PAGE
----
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Food for thought: an exploratory study of how physicians experience poor workplace nutrition

Jane B Lemaire1*, Jean E Wallace12, Kelly Dinsmore3 and Delia Roberts4

Author Affiliations

1 Department of Medicine, Faculty of Medicine, University of Calgary, Health Sciences Center, 3330 University Drive NW, Calgary, AB, T2N 4N1, Canada

2 Department of Sociology, Faculty of Social Sciences, University of Calgary, 2500 University Drive NW, Calgary, Alberta, T2N 1N4, Canada

3 Faculty of Kinesiology, University of Calgary, 2500 University Drive NW, Calgary, Alberta, T2N 1N4, Canada

4 Selkirk College, 301 Frank Beinder Way, Castlegar, British Columbia, V1N 4L3, Canada

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Nutrition Journal 2011, 10:18  doi:10.1186/1475-2891-10-18

Published: 18 February 2011



Nutrition is often a casualty of the busy work day for physicians. We aimed to explore physicians' views of their nutrition in the workplace including their perceptions of the impact of inadequate nutrition upon their personal wellness and their professional performance.


This is a qualitative study of a sample of 20 physicians practicing in a large urban teaching hospital. Semi-structured open ended interviews were conducted to explore physicians' views of workplace nutrition. The same physicians had agreed to participate in a related nutrition based wellness intervention study that compared nutritional intake and cognitive function during a day of usual nutrition patterns against another day with scheduled nutrition breaks. A second set of interviews was conducted after the intervention study to explore how participation in the intervention impacted these views. Detailed interview content notes were transcribed and analyzed independently with differences reconciled by discussion.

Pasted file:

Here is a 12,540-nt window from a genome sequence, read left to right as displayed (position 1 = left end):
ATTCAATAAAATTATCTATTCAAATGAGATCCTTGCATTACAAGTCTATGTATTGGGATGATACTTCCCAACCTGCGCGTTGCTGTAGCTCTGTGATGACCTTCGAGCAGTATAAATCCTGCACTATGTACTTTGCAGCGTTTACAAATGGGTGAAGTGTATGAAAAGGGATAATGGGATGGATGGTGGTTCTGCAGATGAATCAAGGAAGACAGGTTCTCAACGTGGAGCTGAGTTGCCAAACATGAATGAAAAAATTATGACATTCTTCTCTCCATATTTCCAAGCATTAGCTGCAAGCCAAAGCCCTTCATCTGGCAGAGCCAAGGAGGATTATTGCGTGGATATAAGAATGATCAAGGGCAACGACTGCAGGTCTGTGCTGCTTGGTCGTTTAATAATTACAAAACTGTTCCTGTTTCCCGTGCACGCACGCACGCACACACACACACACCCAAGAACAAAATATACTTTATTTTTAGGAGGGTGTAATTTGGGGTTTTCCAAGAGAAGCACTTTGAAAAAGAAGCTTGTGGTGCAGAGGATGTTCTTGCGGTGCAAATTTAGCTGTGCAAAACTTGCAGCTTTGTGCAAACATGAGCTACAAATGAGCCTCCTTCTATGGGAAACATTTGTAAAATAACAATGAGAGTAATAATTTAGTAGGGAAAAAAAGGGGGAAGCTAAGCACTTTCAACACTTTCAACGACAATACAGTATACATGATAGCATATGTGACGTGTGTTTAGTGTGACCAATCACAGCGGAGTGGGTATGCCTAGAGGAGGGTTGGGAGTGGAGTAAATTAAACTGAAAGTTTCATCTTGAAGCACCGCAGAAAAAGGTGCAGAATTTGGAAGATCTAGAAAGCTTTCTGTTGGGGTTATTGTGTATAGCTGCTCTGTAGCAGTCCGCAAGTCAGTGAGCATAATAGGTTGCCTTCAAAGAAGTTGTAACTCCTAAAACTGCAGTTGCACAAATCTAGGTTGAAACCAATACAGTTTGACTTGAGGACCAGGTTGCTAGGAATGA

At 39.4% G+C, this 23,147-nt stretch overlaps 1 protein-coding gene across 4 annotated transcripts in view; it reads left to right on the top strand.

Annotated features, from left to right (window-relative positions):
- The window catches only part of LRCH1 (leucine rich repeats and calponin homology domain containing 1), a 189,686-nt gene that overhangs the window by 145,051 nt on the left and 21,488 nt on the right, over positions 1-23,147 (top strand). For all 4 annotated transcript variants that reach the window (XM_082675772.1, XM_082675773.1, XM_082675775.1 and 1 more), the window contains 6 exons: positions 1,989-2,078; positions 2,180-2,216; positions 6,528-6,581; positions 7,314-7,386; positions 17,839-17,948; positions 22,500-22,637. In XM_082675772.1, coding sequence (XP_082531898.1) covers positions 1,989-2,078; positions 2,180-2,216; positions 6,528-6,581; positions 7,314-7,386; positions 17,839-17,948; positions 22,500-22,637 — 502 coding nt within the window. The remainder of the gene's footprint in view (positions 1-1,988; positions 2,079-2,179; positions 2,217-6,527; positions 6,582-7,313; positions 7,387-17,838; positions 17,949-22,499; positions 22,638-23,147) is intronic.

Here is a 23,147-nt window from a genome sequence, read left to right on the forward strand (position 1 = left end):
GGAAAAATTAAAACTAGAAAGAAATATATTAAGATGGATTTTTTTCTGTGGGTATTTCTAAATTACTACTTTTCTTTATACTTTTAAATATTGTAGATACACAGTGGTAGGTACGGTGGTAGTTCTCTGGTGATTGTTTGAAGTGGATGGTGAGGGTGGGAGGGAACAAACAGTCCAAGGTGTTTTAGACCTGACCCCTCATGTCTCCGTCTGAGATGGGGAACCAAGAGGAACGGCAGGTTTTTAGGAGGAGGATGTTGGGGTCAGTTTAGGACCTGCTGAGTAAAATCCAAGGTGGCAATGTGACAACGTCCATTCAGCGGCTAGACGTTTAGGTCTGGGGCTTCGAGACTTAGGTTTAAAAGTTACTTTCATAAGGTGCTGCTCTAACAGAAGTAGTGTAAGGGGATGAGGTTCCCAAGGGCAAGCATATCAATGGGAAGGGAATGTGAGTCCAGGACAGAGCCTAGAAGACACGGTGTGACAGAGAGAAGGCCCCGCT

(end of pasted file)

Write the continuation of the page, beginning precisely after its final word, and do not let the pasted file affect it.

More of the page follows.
At initial interview, participants reported difficulty accessing adequate nutrition at work, linking this deficit with emotional (irritable and frustrated), physical (tired and hungry), and cognitive (difficulty concentrating and poor decision making) symptoms. In addition to identifying practical barriers such as lack of time to stop and eat, inconvenient access to food and poor food choices, the physicians described how their sense of professionalism and work ethic also hinder their work nutrition practices. After participating in the intervention, most physicians reported heightened awareness of their nutrition patterns and intentions to improve their workplace nutrition.


Physicians report that inadequate workplace nutrition has a significant negative impact on their personal wellness and professional performance. Given this threat to health care delivery, health care organizations and the medical profession need to address both the practical and professional barriers identified.